Our network

Health

Minimize your allergies this fall

Minimize your allergies this fall

Do you find your allergy symptoms are worse from mid-August through September?  The primary culprit of fall allergies is ragweed pollen.  A ragweed plant only lives one season, but it packs a powerful punch.  Symptoms of seasonal allergic rhinitis, also called “hay fever,” can have a major impact not just on a person’s quality of life, but also their ability to function well at school and work.

Proper diagnosis is the first step in managing your symptoms.  An allergist/immunologist can diagnose and treat ragweed and other allergies, enhancing quality-of-life for those who suffer, according to the Arkansas Allergy & Asthma Clinic in Little Rock.

The American Academy of Allergy Asthma and Immunology estimates that 36 million Americans suffer from seasonal allergies.

How to handle heat emergencies

How to handle heat emergencies

LITTLE ROCK, Ark. While Arkansans are used to hot summers, the recent weeks of temperatures with heat indies in the triple digits, has been a stamina test for most.  Now, with the addition of air temperatures exceeding 100 degrees forecast for the week, additional attention is asked for what could be life threatening heat related concerns.

With an understanding that illness caused by too much heat or too much activity in the sun can be easily dismissed, as the person being affected may be unaware they are nearing points of concern, the following signals and care for heat conditions are as follows:

Signals of Heat Emergencies...

  • Heat exhaustion: Cool, moist, pale, or flushed skin; heavy sweating; headache; nausea or vomiting; dizziness; and exhaustion.

Protect yourself from the threat of West Nile virus

Protect yourself from the threat of West Nile virus

Positive lab results for human cases of West Nile virus (WNV) have been reported in Texas and Mississippi so far this year, and the virus is probably on its way to Arkansas, health officials say.

The Arkansas Department of Health (ADH) has not recorded any cases of WNV infection so far this year, but ADH officials say that it is only a matter of time.

 According to James Phillips, MD, Infectious Disease Branch Chief at ADH, it is not surprising to see illness from mosquitoes at this time of year. “We are concerned that people may have forgotten that WNV is a problem in Arkansas, but the fact is, we have had the greatest number of cases in the months of August and September over the last few years,” Phillips said.

“We want people to remember to take their mosquito repellent with them when they go outside this summer,” Phillips added.

In Arkansas for 2010 there were seven cases of WNV and one fatality recorded.

How sodium, potassium affect your health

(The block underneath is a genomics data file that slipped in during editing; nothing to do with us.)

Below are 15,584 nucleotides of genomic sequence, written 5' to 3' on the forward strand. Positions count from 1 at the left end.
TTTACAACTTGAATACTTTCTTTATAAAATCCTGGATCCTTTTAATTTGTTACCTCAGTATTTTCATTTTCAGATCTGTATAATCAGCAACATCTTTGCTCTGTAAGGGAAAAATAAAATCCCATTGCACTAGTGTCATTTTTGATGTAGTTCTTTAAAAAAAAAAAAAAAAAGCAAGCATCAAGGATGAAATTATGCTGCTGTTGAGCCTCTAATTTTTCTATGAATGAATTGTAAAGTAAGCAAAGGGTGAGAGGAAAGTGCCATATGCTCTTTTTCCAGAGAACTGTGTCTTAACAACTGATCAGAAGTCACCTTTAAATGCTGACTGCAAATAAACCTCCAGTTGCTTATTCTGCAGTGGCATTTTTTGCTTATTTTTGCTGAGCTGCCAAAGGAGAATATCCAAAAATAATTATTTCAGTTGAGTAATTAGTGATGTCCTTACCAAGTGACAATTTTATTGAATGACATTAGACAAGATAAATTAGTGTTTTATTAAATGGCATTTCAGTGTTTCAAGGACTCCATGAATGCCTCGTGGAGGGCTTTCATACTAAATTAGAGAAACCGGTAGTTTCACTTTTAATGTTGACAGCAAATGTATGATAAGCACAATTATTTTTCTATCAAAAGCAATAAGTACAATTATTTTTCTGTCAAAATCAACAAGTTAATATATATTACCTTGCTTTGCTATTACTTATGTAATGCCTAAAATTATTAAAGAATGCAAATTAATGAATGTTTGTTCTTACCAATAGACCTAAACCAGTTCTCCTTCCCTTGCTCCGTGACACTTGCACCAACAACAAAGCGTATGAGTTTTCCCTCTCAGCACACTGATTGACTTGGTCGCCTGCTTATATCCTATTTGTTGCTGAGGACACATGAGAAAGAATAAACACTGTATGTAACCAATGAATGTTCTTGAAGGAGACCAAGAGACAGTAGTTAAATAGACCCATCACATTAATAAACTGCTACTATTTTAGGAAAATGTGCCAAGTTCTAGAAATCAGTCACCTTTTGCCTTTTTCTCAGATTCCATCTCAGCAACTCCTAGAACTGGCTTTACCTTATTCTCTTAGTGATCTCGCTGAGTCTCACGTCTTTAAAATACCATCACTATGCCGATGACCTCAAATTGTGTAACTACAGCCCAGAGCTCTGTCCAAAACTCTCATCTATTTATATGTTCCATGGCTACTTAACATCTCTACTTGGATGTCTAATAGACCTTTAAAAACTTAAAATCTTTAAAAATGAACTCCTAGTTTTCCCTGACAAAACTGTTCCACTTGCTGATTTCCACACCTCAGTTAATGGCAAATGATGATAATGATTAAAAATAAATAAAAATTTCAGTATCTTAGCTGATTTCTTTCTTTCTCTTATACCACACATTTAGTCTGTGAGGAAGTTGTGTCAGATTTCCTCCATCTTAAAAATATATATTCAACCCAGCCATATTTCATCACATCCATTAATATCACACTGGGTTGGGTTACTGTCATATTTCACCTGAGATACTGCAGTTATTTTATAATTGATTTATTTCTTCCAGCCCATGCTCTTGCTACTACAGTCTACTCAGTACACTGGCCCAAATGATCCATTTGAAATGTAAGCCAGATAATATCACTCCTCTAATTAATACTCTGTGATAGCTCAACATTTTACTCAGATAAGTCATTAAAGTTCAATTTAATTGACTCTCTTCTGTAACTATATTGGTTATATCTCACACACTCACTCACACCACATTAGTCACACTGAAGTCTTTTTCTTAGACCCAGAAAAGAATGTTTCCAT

How sodium, potassium affect your health

A new study shows that a diet high in sodium and low in potassium doubles the risk of dying from a heart attack and is associated with a 50% increased risk of death from any cause.  The study recorded the diet of 12,000 U.S.

Celebrate an injury-free Independence Day

Celebrate an injury-free Independence Day

LITTLE ROCK, Ark. – Fireworks stands across the state are starting to do big business as Arkansans prepare to celebrate the Independence Day weekend.

Because Attorney General Dustin McDaniel hopes everyone has a safe and happy holiday, he issued these safety tips to remind Arkansans about state laws concerning fireworks.

Take precautions against melanoma

Take precautions against melanoma

HOT SPRINGS, Ark. – With summer heat already scorching Arkansas, there are precautions you can take to help prevent a melanoma, a dangerous type of skin cancer and the leading cause of death from skin disease.

“Early detection is the key. That’s why people with a high risk need to see a dermatologist from time to time. If you detect it early, you can prevent the spreading of it,” said Dr. P.K. Reddy, medical oncologist at the Mercy Cancer Center in Hot Springs, Ark.

When people spend time in sunlight, cells called melanocytes make more of a skin pigment called melanin. This causes the skin to tan. But if the skin receives too much ultraviolet light, the melanocytes may begin to grow abnormally and become cancerous, a condition referred to as a melanoma.

Arkansas community leaders show how they serve

Arkansas community leaders show how they serve

LITTLE ROCK, Ark. -- Consider this: Where would you turn for advice on assisting a loved one affected by Alzheimer's? How will your basic needs be met should your child become ill with cancer? What kinds of chemicals and additives are in your food -- and how is it affecting your health?

Do you know where to go to even get these answers?

Earlier this spring I was able to attend an event at War Memorial Stadium called "Little Rock Serves," which is sponsored by Create Little Rock, an arm of the Little Rock Chamber.